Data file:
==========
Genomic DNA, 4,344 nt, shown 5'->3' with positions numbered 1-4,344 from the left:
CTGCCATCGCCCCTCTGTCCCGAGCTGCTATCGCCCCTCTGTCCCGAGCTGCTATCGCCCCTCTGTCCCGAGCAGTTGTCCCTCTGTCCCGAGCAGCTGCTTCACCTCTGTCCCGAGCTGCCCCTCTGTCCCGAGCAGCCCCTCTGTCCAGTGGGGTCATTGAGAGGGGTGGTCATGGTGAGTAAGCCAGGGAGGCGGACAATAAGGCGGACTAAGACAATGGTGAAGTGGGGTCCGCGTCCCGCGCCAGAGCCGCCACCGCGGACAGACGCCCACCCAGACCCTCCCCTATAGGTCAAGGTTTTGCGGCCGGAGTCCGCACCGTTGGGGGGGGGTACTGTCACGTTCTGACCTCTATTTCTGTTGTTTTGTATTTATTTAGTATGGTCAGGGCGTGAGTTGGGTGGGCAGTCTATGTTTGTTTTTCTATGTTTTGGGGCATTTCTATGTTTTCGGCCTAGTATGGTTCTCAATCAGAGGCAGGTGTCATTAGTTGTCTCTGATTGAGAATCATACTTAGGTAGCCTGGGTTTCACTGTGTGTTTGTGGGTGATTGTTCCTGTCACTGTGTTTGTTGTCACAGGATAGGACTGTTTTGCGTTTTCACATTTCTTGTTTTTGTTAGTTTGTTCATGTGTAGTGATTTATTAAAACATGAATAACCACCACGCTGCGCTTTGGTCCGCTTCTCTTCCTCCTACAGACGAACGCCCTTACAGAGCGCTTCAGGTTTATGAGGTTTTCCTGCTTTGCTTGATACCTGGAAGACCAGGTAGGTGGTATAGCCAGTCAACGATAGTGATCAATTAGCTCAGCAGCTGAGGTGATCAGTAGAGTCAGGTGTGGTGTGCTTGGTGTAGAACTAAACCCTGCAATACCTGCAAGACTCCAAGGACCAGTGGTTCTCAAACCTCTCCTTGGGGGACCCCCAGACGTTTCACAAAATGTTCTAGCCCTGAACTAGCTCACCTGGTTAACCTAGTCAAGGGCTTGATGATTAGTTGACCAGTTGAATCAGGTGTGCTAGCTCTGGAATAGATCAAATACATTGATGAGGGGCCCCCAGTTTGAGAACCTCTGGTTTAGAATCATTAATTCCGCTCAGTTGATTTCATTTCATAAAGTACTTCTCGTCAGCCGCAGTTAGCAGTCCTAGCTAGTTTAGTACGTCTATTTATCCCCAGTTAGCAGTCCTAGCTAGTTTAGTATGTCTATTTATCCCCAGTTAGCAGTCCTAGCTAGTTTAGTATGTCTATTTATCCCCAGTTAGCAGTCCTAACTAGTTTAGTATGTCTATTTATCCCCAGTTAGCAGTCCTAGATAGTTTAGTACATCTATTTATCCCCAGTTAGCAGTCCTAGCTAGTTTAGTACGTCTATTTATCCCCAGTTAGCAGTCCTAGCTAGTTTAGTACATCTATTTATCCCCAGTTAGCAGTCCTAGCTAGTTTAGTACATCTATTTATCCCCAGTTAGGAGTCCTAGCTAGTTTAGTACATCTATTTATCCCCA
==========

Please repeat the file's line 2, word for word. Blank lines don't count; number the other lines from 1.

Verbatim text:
CTGCCATCGCCCCTCTGTCCCGAGCTGCTATCGCCCCTCTGTCCCGAGCTGCTATCGCCCCTCTGTCCCGAGCAGTTGTCCCTCTGTCCCGAGCAGCTGCTTCACCTCTGTCCCGAGCTGCCCCTCTGTCCCGAGCAGCCCCTCTGTCCAGTGGGGTCATTGAGAGGGGTGGTCATGGTGAGTAAGCCAGGGAGGCGGACAATAAGGCGGACTAAGACAATGGTGAAGTGGGGTCCGCGTCCCGCGCCAGAGCCGCCACCGCGGACAGACGCCCACCCAGACCCTCCCCTATAGGTCAAGGTTTTGCGGCCGGAGTCCGCACCGTTGGGGGGGGGTACTGTCACGTTCTGACCTCTATTTCTGTTGTTTTGTATTTATTTAGTATGGTCAGGGCGTGAGTTGGGTGGGCAGTCTATGTTTGTTTTTCTATGTTTTGGGGCATTTCTATGTTTTCGGCCTAGTATGGTTCTCAATCAGAGGCAGGTGTCATTAGTTGTCTCTGATTGAGAATCATACTTAGGTAGCCTGGGTTTCACTGTGTGTTTGTGGGTGATTGTTCCTGTCACTGTGTTTGTTGTCACAGGATAGGACTGTTTTGCGTTTTCACATTTCTTGTTTTTGTTAGTTTGTTCATGTGTAGTGATTTATTAAAACATGAATAACCACCACGCTGCGCTTTGGTCCGCTTCTCTTCCTCCTACAGACGAACGCCCTTACAGAGCGCTTCAGGTTTATGAGGTTTTCCTGCTTTGCTTGATACCTGGAAGACCAGGTAGGTGGTATAGCCAGTCAACGATAGTGATCAATTAGCTCAGCAGCTGAGGTGATCAGTAGAGTCAGGTGTGGTGTGCTTGGTGTAGAACTAAACCCTGCAATACCTGCAAGACTCCAAGGACCAGTGGTTCTCAAACCTCTCCTTGGGGGACCCCCAGACGTTTCACAAAATGTTCTAGCCCTGAACTAGCTCACCTGGTTAACCTAGTCAAGGGCTTGATGATTAGTTGACCAGTTGAATCAGGTGTGCTAGCTCTGGAATAGATCAAATACATTGATGAGGGGCCCCCAGTTTGAGAACCTCTGGTTTAGAATCATTAATTCCGCTCAGTTGATTTCATTTCATAAAGTACTTCTCGTCAGCCGCAGTTAGCAGTCCTAGCTAGTTTAGTACGTCTATTTATCCCCAGTTAGCAGTCCTAGCTAGTTTAGTATGTCTATTTATCCCCAGTTAGCAGTCCTAGCTAGTTTAGTATGTCTATTTATCCCCAGTTAGCAGTCCTAACTAGTTTAGTATGTCTATTTATCCCCAGTTAGCAGTCCTAGATAGTTTAGTACATCTATTTATCCCCAGTTAGCAGTCCTAGCTAGTTTAGTACGTCTATTTATCCCCAGTTAGCAGTCCTAGCTAGTTTAGTACATCTATTTATCCCCAGTTAGCAGTCCTAGCTAGTTTAGTACATCTATTTATCCCCAGTTAGGAGTCCTAGCTAGTTTAGTACATCTATTTATCCCCA